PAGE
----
NUTRITION POLITICS: Kids and cattle caught in the crossfire

GROWING THE LAND: Nutrition Politics: Let them eat cake!

April 2, 2015 Hudson Valley Register-Star

Seems like an April Fools’ joke, but I am sorry to say it is not. Like the ill-fated Marie
Antoinette in her final words, the federal government lacks understanding for the nutritional realities of the masses as it turns the simple act of providing a nutritious lunch to schoolchildren into an exercise in frustration.

Kids buy Twinkies instead of lunch. Or they pack. Some go hungry.

For 40-plus years, the concept of a “heart healthy diet” has been unchallenged even though it was implemented based on a set of hypotheses created from epidemiological studies on middle-aged men. No study of impacts on women and children. No clinical trials on anyone.

As noted in this column on Jan. 27, schoolchildren have been eating the equivalent of a heart patient’s diet since the mid-1990s as the fat percentage was tightly controlled even though the sugar was not. Then, the government cut the calorie totals realizing the fat that was removed was replaced with sugar to meet the calorie requirements of a growing child.

What have we to show for it? Rising levels of obesity and diabetes, particularly among children.

It is about to get worse, but there is still time to be heard. The Dietary Guidelines Advisory Committee — charged with making recommendations every five years — has now
stepped beyond its nutritional realm to consider the “environmental impacts” of foods.

From the frying pan into the fire we go.1538850_10203867018139998_98482634260761802_n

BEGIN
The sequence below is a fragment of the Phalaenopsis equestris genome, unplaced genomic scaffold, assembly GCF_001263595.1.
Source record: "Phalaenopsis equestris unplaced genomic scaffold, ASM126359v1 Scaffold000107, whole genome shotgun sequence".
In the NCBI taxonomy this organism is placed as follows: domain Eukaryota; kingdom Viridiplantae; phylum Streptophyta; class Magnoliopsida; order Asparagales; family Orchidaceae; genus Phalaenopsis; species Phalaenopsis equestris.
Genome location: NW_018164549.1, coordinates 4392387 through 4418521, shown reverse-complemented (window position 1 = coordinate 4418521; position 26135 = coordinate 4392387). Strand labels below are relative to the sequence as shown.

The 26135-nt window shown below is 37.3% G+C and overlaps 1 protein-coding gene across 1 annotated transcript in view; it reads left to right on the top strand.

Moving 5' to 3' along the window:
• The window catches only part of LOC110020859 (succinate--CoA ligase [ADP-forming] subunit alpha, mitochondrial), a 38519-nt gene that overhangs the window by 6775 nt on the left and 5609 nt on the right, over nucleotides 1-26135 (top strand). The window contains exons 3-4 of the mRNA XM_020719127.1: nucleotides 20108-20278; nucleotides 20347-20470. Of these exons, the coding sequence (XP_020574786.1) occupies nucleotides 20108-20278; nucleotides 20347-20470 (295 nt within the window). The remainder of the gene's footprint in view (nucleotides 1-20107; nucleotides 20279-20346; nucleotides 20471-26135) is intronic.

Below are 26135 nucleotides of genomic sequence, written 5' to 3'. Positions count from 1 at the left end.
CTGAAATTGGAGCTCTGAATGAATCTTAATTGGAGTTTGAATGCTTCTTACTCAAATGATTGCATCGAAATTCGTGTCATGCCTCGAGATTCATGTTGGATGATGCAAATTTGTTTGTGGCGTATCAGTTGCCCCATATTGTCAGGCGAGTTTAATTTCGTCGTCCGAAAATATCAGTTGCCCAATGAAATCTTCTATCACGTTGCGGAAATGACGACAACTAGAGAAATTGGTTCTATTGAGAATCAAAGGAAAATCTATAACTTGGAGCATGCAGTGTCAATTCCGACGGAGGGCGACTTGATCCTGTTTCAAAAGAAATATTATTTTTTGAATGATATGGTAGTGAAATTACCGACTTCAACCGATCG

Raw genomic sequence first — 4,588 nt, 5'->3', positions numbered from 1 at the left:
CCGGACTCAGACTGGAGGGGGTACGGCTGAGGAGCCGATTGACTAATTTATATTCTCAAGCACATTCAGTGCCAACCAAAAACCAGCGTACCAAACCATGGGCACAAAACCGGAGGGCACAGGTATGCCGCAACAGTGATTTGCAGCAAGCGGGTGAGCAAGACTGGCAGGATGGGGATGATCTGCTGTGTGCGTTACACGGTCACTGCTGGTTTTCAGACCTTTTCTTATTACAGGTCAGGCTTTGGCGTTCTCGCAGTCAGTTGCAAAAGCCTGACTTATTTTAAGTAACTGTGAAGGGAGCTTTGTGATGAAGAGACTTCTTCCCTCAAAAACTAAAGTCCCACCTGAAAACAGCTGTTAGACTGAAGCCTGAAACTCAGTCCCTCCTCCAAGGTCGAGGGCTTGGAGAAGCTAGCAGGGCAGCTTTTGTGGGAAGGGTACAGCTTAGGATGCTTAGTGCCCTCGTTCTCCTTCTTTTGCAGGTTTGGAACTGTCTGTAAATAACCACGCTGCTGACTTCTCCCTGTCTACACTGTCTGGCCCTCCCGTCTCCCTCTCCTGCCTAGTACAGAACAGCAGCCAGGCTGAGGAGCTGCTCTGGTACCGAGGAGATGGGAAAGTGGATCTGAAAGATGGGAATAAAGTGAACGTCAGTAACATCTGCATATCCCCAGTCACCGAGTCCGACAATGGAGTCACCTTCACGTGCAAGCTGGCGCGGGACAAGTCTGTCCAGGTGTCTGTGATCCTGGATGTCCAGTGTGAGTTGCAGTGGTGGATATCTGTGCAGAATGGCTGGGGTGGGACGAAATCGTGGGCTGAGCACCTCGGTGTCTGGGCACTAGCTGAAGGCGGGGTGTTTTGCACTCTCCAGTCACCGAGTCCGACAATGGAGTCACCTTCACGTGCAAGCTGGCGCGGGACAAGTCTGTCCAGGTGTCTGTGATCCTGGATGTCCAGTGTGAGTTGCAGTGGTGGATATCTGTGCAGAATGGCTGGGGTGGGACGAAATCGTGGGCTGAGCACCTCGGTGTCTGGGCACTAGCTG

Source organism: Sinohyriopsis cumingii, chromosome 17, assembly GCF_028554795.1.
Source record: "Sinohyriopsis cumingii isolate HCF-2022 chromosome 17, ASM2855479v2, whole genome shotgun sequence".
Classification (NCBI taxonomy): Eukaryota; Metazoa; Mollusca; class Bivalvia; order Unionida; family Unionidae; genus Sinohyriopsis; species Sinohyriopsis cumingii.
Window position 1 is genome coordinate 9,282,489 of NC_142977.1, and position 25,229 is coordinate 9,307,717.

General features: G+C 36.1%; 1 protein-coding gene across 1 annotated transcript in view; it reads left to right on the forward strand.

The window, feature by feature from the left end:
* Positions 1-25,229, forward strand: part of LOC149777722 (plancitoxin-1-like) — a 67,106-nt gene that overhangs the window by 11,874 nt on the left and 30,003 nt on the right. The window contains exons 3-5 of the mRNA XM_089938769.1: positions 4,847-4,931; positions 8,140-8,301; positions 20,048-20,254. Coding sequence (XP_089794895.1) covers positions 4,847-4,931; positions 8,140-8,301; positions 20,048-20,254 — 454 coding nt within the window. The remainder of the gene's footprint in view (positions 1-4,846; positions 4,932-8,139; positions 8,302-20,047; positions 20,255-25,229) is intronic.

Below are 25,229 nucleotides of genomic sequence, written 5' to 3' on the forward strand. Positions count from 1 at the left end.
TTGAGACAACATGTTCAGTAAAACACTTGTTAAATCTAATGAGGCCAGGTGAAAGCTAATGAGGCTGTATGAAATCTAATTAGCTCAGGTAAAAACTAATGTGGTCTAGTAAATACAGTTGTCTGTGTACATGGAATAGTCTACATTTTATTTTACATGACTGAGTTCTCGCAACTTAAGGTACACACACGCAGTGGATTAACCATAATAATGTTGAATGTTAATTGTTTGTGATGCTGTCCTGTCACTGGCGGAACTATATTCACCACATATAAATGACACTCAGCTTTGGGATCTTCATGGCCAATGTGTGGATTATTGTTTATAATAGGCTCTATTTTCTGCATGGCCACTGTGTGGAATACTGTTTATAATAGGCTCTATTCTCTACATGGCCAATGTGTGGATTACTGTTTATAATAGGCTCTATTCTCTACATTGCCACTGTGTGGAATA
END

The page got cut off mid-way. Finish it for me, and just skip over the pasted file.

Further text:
In this column on Feb. 8, we looked at the National School Lunch Program and the Dietary Guidelines just as the five-year Advisory Committee submitted its Advisory Report to the Secretaries of the U.S. Department of Health and Human Services and the U.S. Department of Agriculture.

The Committee states that “The purpose of the Advisory Report is to inform the federal government of current scientific evidence on topics related to diet, nutrition and health. It provides the federal government with a foundation for developing national nutrition policy.”

However, the Advisory Report constructs and reinforces further reductions in its guidelines on the consumption of red meat and whole dairy fat such as butter and whole milk by using these so-called “sustainability factors.”

This area of science is even more subjective than the past four decades of nutrition science have proved to be. Just when the truth is coming out that decades of nutrition policies are based on hypotheses steering unwary consumers away from healthy fat and into the arms of carbohydrates, suddenly “sustainability” emerges to perpetuate the lie.

New York Times bestseller “The Big Fat Surprise” delves deeply into this subject. Author Nina Teicholz, an investigative food reporter, compiled nine years of research covering thousands of studies and many interviews with nutrition scientists to discover this April Fools’ joke has already had too-long a run and with unintended consequences for Americans.

As noted by Anne Burkholder, a rancher and blogger (Feedyard Foodie), who wrotGL 1847 (1)
e after reading Teicholz’s book: “The diet-heart hypothesis (coined by a biologist Ancel Keys in the early 1960s) proclaimed that a low fat and high carbohydrate diet provided the basis for good health. Although not proved through clinical trials, the hypothesis gained support from the federal government and provided the basis for mainstream dietary advice during the ensuing decades.